State broadcaster Radio Televisión Española (RTVE) is losing clout in the industry. Its audience share is in free-fall, its newscasts are increasingly seen as irrelevant, and it is no longer a leader for in-house productions.
Less than a year after the Popular Party (PP) administration took over control of RTVE’s public radio and television stations, the main opposition parties have come up with a shared diagnosis: the organization has taken a step back to become, once again, a government mouthpiece. This, says the opposition, is the reason why the evening newscast, TD-2, has lost 800,000 viewers over that time, and is no longer the news leader. A majority of the audience has turned to Telecinco instead. Overall, however — including the noon newscast and weekends — TVE’s news programming continues to draw the largest audiences in Spain.
After RTVE was forced to issue an apology for its meager coverage of a massive Catalan independence march in September, the treatment by the vision division, TVE, of the Bárcenas corruption case that has hit the PP is now being viewed by the opposition as another blemish on the tenure of RTVE president Leopoldo González-Echenique. Audience figures also suggest there has been a shift in the quality of public television news. In January, the weekday evening newscast TD-2 had an average of 2.3 million spectators, while Telecinco had 2.8 million.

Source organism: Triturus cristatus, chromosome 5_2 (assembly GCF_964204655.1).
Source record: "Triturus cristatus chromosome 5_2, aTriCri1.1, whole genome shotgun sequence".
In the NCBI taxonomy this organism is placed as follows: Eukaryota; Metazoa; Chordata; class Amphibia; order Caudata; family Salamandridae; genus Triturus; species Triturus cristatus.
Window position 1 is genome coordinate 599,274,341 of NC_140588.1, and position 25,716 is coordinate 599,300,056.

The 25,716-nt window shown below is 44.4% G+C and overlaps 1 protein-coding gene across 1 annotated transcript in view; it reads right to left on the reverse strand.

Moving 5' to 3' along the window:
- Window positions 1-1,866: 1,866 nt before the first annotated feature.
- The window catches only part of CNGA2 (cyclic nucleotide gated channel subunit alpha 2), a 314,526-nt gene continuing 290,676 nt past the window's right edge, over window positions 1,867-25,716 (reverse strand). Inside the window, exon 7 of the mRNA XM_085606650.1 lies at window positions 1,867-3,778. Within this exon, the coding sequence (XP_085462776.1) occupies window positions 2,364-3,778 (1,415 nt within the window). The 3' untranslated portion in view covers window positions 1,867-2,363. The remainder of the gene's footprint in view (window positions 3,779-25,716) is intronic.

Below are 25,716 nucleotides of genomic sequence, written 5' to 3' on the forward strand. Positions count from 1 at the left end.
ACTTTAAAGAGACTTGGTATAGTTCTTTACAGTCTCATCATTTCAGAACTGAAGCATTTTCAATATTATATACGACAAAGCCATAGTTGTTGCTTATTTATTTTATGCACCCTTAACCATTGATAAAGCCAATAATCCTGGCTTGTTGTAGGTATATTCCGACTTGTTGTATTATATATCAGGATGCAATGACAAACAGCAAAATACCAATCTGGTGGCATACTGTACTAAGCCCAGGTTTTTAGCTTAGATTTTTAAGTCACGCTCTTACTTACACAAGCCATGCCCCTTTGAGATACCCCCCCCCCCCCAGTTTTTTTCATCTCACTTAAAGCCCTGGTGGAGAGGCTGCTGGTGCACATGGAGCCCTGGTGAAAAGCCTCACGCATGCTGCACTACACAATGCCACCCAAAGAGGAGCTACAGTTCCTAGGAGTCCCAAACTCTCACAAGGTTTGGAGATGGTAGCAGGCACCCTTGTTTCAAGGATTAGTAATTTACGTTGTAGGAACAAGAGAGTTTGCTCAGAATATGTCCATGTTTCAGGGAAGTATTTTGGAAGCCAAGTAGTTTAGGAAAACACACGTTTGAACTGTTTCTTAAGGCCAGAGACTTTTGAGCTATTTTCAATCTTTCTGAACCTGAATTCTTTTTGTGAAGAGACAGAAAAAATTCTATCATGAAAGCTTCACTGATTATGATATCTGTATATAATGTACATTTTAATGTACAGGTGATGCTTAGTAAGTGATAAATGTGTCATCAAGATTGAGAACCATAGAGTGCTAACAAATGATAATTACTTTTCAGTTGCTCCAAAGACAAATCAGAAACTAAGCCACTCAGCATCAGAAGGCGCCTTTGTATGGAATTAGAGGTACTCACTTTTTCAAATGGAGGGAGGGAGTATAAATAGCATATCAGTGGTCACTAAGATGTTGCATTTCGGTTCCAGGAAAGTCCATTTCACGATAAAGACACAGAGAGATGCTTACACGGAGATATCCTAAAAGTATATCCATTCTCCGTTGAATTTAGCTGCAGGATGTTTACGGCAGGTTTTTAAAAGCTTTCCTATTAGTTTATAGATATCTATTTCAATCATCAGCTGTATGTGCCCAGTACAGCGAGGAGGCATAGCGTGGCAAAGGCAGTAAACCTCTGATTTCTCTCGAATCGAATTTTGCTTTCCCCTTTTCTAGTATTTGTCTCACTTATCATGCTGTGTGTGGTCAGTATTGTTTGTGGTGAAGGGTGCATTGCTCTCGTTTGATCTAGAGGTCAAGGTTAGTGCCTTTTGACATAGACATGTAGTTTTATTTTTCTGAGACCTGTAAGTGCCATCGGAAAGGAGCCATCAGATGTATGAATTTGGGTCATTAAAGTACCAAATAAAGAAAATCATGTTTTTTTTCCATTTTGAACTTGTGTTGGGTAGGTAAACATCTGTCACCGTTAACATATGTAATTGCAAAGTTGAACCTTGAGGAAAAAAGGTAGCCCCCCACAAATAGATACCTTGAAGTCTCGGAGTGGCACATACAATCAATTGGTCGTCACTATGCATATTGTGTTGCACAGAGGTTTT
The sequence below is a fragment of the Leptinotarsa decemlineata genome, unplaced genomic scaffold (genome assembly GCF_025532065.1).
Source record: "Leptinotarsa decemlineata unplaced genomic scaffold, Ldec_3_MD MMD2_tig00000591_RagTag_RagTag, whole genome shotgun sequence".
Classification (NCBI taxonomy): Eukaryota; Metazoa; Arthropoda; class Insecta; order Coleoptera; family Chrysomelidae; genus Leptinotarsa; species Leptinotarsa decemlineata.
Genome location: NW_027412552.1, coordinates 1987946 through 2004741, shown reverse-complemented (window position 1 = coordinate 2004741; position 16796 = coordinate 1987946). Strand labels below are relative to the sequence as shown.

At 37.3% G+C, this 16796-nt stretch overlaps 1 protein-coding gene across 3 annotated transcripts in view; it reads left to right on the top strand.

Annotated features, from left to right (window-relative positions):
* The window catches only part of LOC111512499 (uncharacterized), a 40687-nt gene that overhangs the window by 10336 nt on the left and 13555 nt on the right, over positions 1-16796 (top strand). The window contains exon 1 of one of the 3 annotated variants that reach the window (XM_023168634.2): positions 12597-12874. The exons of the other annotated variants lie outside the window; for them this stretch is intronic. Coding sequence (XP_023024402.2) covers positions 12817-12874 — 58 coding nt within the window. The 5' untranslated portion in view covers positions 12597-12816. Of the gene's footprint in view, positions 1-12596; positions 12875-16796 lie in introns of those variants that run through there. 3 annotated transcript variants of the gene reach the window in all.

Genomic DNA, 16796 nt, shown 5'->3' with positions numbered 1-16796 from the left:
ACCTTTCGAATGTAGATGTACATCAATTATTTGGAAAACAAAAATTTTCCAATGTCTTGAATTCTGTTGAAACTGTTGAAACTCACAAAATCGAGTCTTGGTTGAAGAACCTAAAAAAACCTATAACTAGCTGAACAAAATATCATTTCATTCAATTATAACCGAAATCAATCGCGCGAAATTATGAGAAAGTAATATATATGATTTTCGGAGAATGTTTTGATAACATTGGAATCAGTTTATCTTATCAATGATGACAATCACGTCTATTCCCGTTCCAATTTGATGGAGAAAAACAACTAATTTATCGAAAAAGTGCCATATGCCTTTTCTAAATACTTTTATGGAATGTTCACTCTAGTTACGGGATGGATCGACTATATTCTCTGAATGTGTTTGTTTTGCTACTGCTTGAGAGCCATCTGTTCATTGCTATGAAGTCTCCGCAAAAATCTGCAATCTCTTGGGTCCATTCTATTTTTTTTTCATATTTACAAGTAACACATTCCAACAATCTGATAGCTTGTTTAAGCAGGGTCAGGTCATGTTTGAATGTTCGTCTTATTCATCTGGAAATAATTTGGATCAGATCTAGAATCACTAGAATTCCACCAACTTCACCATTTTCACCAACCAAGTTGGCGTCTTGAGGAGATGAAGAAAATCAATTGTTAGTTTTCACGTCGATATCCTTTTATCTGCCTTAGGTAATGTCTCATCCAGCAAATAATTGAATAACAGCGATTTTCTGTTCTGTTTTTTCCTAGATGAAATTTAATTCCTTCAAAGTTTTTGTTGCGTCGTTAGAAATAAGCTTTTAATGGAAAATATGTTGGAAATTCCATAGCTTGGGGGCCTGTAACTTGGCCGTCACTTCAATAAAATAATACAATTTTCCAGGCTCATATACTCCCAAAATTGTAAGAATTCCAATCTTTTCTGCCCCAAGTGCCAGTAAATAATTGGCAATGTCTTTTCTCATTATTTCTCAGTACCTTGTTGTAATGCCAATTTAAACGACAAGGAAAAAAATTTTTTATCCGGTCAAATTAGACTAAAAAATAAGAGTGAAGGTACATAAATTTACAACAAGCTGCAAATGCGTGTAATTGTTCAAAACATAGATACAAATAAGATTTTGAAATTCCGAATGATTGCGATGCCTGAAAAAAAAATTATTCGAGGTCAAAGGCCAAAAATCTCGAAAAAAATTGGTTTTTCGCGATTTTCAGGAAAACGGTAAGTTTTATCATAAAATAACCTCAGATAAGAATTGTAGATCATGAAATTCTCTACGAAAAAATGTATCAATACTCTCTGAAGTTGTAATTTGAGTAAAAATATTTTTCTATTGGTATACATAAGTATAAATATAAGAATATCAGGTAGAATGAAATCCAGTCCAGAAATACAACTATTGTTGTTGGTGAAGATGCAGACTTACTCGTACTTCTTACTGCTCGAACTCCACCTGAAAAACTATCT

“Spaniards no longer trust TVE newscasts,” said Socialist politician Juan Luis Gordo during a debate in Congress over a proposal to repeal the recently introduced law that allows the RTVE chief to be elected through a simple majority, a system that favors the PP. “Manipulation” and “partisan” were the terms most frequently heard in Congress. Opposition members called TVE “a PP mouthpiece” and said there was “too much ideological symbiosis” among the members of the televised debate panels. A spokesman for the leftwing group Izquierda Plural said ironically that “the PP is doing its job by handing TVE over to private interests.”
The PP’s defense strategy was to go on the attack. Ramón Moreno Bustos said bluntly that under the Socialist administration “there was more manipulation of the news.”
In January, the Council of Europe released a report condemning “political pressure” on the state broadcasters in several countries, including Spain. TVE’s news council, the body representing the station’s journalists, said that this analysis confirmed what they have been complaining about themselves and requested that station managers undertake “measures to correct the bad practices” reported by the European agency, which aims to improve transparency and democracy in member states.